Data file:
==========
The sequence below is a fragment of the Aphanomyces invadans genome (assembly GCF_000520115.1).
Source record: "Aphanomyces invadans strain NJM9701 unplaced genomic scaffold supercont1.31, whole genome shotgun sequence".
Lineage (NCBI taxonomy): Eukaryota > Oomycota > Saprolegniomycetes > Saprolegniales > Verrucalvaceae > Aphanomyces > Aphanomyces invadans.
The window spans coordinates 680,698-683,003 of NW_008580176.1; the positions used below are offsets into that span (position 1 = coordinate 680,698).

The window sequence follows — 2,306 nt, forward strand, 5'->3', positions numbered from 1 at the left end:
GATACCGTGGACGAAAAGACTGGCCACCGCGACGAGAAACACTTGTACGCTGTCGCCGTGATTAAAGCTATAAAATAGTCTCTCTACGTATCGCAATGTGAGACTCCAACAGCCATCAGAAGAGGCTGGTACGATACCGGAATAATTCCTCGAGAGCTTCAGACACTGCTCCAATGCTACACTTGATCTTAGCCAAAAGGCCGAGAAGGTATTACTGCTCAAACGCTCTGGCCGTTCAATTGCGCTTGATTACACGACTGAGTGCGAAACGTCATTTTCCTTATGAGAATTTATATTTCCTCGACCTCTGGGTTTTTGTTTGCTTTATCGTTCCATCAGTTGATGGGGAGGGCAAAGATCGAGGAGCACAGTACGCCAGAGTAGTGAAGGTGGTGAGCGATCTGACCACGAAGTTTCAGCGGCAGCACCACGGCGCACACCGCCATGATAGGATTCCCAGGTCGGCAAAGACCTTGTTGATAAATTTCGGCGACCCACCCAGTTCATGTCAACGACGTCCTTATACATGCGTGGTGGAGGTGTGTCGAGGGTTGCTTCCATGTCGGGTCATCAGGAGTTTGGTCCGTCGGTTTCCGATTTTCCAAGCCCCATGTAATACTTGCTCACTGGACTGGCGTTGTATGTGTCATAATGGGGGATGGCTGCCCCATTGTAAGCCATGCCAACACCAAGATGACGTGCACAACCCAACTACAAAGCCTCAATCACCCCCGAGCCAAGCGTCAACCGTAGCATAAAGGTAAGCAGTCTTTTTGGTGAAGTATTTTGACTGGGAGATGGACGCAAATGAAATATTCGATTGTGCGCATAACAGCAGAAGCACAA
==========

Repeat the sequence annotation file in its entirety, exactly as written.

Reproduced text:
The sequence below is a fragment of the Aphanomyces invadans genome (assembly GCF_000520115.1).
Source record: "Aphanomyces invadans strain NJM9701 unplaced genomic scaffold supercont1.31, whole genome shotgun sequence".
Lineage (NCBI taxonomy): Eukaryota > Oomycota > Saprolegniomycetes > Saprolegniales > Verrucalvaceae > Aphanomyces > Aphanomyces invadans.
The window spans coordinates 680,698-683,003 of NW_008580176.1; the positions used below are offsets into that span (position 1 = coordinate 680,698).

The window sequence follows — 2,306 nt, forward strand, 5'->3', positions numbered from 1 at the left end:
GATACCGTGGACGAAAAGACTGGCCACCGCGACGAGAAACACTTGTACGCTGTCGCCGTGATTAAAGCTATAAAATAGTCTCTCTACGTATCGCAATGTGAGACTCCAACAGCCATCAGAAGAGGCTGGTACGATACCGGAATAATTCCTCGAGAGCTTCAGACACTGCTCCAATGCTACACTTGATCTTAGCCAAAAGGCCGAGAAGGTATTACTGCTCAAACGCTCTGGCCGTTCAATTGCGCTTGATTACACGACTGAGTGCGAAACGTCATTTTCCTTATGAGAATTTATATTTCCTCGACCTCTGGGTTTTTGTTTGCTTTATCGTTCCATCAGTTGATGGGGAGGGCAAAGATCGAGGAGCACAGTACGCCAGAGTAGTGAAGGTGGTGAGCGATCTGACCACGAAGTTTCAGCGGCAGCACCACGGCGCACACCGCCATGATAGGATTCCCAGGTCGGCAAAGACCTTGTTGATAAATTTCGGCGACCCACCCAGTTCATGTCAACGACGTCCTTATACATGCGTGGTGGAGGTGTGTCGAGGGTTGCTTCCATGTCGGGTCATCAGGAGTTTGGTCCGTCGGTTTCCGATTTTCCAAGCCCCATGTAATACTTGCTCACTGGACTGGCGTTGTATGTGTCATAATGGGGGATGGCTGCCCCATTGTAAGCCATGCCAACACCAAGATGACGTGCACAACCCAACTACAAAGCCTCAATCACCCCCGAGCCAAGCGTCAACCGTAGCATAAAGGTAAGCAGTCTTTTTGGTGAAGTATTTTGACTGGGAGATGGACGCAAATGAAATATTCGATTGTGCGCATAACAGCAGAAGCACAA